[15] Industrial hemp’s double dividend: a study for the USA, by Dave M. Alden, John L. R. Proopsand Philip W. Gay – excerpt from abstract: The impacts on domestic industries and the quality of the environment of permitting industrial hemp production in the United States are explored. These impacts are modeled in three States of the World that reflect alternative assumptions about technology. A linear programming model of domestic textile fiber, oil seed, pulp logs, pulp and paper industries is employed. The objective of the model is total land use minimization. The impact on domestic industries of permitting industrial hemp production are substantial in each State of the World. Economic efficiency is measured in terms of total direct land use required to produce a desired level of physical output.

[16] Botanical Pesticides in Agriculture, By Anand Prakash, Jagadiswari Rao; 1997 CRC Press Inc.

[17] Economic Impacts of reduced pesticide use in the United States: Measurement of Costs and Benefits by the Agricultural & Food Policy Center (AFPC) Policy Issues Paper 99-2 August 1999.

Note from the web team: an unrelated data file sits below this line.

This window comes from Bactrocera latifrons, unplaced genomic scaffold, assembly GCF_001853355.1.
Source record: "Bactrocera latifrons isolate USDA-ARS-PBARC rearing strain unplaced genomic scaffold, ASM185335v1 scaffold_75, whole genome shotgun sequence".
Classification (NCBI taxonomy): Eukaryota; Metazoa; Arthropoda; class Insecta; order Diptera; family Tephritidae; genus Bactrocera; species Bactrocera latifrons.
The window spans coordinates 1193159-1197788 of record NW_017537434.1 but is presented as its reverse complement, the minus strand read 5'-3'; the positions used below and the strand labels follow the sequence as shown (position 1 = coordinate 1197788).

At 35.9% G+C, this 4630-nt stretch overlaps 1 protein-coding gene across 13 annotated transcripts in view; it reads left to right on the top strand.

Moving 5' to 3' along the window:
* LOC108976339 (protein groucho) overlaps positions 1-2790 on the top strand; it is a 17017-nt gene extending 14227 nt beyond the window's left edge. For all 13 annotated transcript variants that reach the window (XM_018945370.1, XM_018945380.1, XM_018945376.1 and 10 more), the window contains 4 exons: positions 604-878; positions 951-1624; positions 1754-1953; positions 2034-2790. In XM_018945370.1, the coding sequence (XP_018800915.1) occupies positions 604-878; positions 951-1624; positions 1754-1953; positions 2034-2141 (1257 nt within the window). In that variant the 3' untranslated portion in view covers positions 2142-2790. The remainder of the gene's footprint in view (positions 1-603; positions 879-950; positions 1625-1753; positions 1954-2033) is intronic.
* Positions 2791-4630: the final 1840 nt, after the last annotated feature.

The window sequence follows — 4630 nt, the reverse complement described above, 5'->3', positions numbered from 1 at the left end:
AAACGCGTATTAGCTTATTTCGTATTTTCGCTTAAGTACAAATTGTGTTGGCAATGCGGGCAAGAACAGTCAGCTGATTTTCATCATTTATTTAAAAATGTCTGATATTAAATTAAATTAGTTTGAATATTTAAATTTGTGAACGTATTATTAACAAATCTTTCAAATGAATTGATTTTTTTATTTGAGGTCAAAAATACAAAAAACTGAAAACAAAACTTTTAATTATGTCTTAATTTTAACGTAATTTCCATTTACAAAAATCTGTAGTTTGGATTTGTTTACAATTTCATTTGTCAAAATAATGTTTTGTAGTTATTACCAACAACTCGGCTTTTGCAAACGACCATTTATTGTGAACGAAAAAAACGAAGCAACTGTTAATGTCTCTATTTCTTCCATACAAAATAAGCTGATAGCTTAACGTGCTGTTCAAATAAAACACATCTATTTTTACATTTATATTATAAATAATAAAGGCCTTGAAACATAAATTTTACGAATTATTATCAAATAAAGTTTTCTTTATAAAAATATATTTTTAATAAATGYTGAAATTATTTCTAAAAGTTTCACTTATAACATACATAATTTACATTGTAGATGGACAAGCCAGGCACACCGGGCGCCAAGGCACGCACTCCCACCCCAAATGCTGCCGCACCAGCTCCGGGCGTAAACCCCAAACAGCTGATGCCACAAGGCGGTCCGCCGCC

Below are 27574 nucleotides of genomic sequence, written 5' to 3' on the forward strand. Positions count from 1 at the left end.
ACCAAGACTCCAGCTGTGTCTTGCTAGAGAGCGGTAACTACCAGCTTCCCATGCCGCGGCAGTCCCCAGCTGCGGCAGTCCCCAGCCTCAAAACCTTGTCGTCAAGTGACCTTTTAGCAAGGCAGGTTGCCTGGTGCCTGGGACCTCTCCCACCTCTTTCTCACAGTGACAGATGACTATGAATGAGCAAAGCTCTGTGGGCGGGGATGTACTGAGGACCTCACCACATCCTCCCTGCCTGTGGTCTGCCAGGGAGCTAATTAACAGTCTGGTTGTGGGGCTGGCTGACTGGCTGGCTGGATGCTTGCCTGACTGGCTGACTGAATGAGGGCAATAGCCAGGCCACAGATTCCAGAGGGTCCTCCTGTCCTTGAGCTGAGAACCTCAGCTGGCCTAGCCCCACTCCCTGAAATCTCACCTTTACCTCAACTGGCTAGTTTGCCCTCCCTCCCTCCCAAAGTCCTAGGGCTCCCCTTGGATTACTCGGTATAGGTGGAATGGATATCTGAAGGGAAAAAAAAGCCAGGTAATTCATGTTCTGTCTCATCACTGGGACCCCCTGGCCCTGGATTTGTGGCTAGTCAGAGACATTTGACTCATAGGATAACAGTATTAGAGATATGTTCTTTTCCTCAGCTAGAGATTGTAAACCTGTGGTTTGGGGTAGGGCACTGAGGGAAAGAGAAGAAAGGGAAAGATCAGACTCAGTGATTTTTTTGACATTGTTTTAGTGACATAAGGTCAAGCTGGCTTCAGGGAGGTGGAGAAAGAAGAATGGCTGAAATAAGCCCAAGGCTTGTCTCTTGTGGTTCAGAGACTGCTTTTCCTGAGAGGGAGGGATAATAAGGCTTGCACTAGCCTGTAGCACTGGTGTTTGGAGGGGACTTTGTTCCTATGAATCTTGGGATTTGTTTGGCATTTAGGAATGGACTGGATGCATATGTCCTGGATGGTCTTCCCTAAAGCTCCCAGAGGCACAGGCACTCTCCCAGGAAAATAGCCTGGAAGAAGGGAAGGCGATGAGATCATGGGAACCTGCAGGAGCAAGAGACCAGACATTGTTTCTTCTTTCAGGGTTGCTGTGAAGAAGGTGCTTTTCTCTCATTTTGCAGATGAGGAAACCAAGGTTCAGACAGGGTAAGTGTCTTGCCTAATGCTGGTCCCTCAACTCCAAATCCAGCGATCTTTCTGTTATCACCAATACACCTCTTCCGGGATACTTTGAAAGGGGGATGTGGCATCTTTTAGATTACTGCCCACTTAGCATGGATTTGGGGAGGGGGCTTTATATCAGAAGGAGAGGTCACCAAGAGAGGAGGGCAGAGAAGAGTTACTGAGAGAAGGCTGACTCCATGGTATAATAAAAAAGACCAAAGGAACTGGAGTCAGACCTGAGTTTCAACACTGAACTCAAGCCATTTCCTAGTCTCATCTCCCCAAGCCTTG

[18] HempUSA.org Hemp has few natural predators and it grows well without herbicides, fungicides, or pesticides. The production of cotton, on the other hand, consumes about 25% of all pesticides used on American crops. Some of these chemicals are among the most toxic classified by the U.S. Environmental Protection Agency.  Industrial hemp is also a very land efficient crop. On a per acre basis, hemp yields 250% more fiber than cotton and 600% more fiber than flax without the need for toxic chemical pesticides and fertilizers. Hemp has a deep root system that helps to prevent soil erosion, removes toxins, provides a disease break, and aerates the soil to the benefit of future crops. Hemp grows well in a variety of climates and soil types. Hemp builds and replenishes topsoil and subsoil structures. Hemp plants shed their leaves throughout the growing season, adding rich organic matter to the topsoil and helping it retain moisture which allows hemp to be more drought-resistant. Hemp leaves the soil in excellent condition for any succeeding crop, especially when weeds may otherwise be troublesome.